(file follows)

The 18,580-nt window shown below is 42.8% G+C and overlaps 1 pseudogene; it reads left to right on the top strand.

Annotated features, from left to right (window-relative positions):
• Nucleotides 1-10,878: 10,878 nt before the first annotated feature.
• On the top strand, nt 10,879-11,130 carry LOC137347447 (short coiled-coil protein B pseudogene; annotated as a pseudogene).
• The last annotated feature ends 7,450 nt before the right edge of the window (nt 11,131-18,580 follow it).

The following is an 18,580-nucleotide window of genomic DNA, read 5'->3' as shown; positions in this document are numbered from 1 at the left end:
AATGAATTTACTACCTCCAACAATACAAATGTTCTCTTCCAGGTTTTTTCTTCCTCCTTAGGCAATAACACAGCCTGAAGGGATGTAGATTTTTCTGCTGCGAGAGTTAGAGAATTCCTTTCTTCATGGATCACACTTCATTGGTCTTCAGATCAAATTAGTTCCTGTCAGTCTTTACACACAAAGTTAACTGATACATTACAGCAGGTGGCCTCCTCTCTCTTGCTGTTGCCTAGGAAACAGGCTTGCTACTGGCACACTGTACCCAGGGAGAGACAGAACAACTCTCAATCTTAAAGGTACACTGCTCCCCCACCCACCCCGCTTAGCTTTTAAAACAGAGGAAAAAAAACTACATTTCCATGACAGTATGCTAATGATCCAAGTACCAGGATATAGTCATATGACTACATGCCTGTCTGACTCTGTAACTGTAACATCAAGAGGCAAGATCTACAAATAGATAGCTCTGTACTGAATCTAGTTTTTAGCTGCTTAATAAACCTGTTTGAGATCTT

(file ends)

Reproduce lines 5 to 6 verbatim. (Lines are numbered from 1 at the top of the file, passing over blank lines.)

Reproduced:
• The last annotated feature ends 7,450 nt before the right edge of the window (nt 11,131-18,580 follow it).

The following is an 18,580-nucleotide window of genomic DNA, read 5'->3' as shown; positions in this document are numbered from 1 at the left end: